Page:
SOUTH HILLS – Six Pirates made MLB.com’s top 100 prospects list last night and you could argue that’s light as Reese McGuire has a ceiling as a All-Star catcher, who impacts both defensively and offensively, and Nick Kingham has a chance to be durable, No. 3 type starter. I think the Pirates could place eight in Baseball America’s top 100.
Still, six top 100, and four top 50 prospects, is an impressive haul, and a silverish lining to a quiet offseason for the Pirates. Here are the six and their rank:
13. Gregory Polanco
16. Jameson Taillon
27. Tyler Glasnow
45. Austin Meadows
67. Alen Hanson
74. Josh Bell
But I want to focus on Austin Meadows, the compensation pick for not signing Mark Appel (No. 17 prospect) in the 2012 draft.
Meadows was giving Clint Hurdle reason to smile during minicamp
The decision to draft Meadows marked a departure from the Pirates’ previous draft philosophy under Neal Huntington and Greg Smith. From 2008-12 the Pirates had focused on college position players and pitchers - Pedro Alvarez, Tony Sanchez, Gerrit Cole, Appel - with premium, first-round draft picks, Taillon being the exception.
The Pirates had not drafted a high school position player in the first round since Andrew McCutchen in 2005. While cherry picking, Eric Hosmer, Mike Trout and Manny Machado were among the prep positional players taken in the first round who were bypassed.
Well, the Pirates turned to a high-upside, high-risk approach in 2013 spending both of their first-round picks on high school positional players with Meadows at No. 9 and McGuire at No. 14. The Pirates shifted to the Hart draft doctrine which I wrote about prior to the 2013 draft here and here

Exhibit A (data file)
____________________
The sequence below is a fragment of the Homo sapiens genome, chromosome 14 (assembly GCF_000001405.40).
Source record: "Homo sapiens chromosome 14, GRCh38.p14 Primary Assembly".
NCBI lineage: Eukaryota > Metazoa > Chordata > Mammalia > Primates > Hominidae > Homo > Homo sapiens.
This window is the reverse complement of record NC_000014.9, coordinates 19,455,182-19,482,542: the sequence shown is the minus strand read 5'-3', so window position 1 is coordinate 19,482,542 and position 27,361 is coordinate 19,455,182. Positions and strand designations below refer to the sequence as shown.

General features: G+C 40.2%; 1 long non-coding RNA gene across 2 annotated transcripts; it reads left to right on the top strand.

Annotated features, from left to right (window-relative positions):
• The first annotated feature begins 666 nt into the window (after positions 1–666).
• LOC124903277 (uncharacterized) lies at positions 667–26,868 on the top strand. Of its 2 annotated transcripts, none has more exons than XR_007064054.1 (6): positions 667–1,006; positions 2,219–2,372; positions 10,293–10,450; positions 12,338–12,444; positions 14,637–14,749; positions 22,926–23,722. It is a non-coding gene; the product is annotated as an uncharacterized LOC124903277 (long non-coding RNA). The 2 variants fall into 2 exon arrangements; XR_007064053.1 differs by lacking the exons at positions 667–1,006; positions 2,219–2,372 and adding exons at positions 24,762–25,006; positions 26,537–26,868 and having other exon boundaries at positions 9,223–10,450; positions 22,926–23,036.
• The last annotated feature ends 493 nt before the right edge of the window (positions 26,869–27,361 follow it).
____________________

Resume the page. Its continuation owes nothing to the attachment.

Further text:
Quite simply high school prospects tend to have higher ceilings – 30 of the MLB’s top 50 prospects were high school picks – and the Pirates’ best chance to obtain All-Star talent is through the draft. Meadows had a high ceiling and he showed he’s also an advanced player in putting up a .316/.424/.554 slash line across two levels in 2013.
Small-market teams should seek All-Stars in the draft and plug holes with marginal talent via free agency.
I spoke with my man John Hart last week and he raved about Meadows, ranking him ahead of Clint Frazier – who was Baseball America’s HS player of the year. Frazier ranked 48th in MLB.com’s top 100.
“I think Meadows might be the steal of the draft where they got him,” Hart said. “This guy has the ability to be a front-line, impact, both-sides-of-the-ball guy. McGuire has a chance to be an All-Star catcher. You have a corner outfielder (In Meadows) who has a chance to be an All-Star type and a catcher has a chance to be an All-Star type. Now they are three to five years away … but they took a BPA approach in taking Meadows and McGuire 1a and 1b.”
Of course it’s easier to go BPA when you’re working with a deeper system and not trying to force-feed talent quickly to the MLB level. The point is patience is often a virtue and to me the Pirates should have a high-school heavy approach going forward. It will yield more misses but it will yield more stars. And as evidenced by the Meadows ranking, the rewards are far greater from the high-upside approach.